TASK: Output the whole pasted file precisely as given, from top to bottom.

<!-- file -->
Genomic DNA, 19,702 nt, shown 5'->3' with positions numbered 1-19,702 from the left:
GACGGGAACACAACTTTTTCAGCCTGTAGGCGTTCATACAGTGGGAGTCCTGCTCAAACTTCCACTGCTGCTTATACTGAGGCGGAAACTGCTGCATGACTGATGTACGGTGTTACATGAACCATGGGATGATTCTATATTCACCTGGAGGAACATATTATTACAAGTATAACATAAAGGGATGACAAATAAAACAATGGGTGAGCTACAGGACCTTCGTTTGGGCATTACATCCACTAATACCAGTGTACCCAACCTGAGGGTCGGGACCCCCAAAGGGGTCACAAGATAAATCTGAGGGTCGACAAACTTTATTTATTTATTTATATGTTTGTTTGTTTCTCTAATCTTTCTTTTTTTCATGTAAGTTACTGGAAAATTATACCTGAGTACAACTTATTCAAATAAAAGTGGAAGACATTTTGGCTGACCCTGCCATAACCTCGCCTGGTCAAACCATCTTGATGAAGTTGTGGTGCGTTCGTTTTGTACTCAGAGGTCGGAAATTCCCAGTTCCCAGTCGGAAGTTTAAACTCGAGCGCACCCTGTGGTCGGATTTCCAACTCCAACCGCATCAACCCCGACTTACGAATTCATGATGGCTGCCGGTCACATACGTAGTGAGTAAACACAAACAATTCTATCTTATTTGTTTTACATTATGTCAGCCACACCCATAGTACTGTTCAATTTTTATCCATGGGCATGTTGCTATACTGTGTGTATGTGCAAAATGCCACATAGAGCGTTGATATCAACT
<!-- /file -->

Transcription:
Genomic DNA, 19,702 nt, shown 5'->3' with positions numbered 1-19,702 from the left:
GACGGGAACACAACTTTTTCAGCCTGTAGGCGTTCATACAGTGGGAGTCCTGCTCAAACTTCCACTGCTGCTTATACTGAGGCGGAAACTGCTGCATGACTGATGTACGGTGTTACATGAACCATGGGATGATTCTATATTCACCTGGAGGAACATATTATTACAAGTATAACATAAAGGGATGACAAATAAAACAATGGGTGAGCTACAGGACCTTCGTTTGGGCATTACATCCACTAATACCAGTGTACCCAACCTGAGGGTCGGGACCCCCAAAGGGGTCACAAGATAAATCTGAGGGTCGACAAACTTTATTTATTTATTTATATGTTTGTTTGTTTCTCTAATCTTTCTTTTTTTCATGTAAGTTACTGGAAAATTATACCTGAGTACAACTTATTCAAATAAAAGTGGAAGACATTTTGGCTGACCCTGCCATAACCTCGCCTGGTCAAACCATCTTGATGAAGTTGTGGTGCGTTCGTTTTGTACTCAGAGGTCGGAAATTCCCAGTTCCCAGTCGGAAGTTTAAACTCGAGCGCACCCTGTGGTCGGATTTCCAACTCCAACCGCATCAACCCCGACTTACGAATTCATGATGGCTGCCGGTCACATACGTAGTGAGTAAACACAAACAATTCTATCTTATTTGTTTTACATTATGTCAGCCACACCCATAGTACTGTTCAATTTTTATCCATGGGCATGTTGCTATACTGTGTGTATGTGCAAAATGCCACATAGAGCGTTGATATCAACT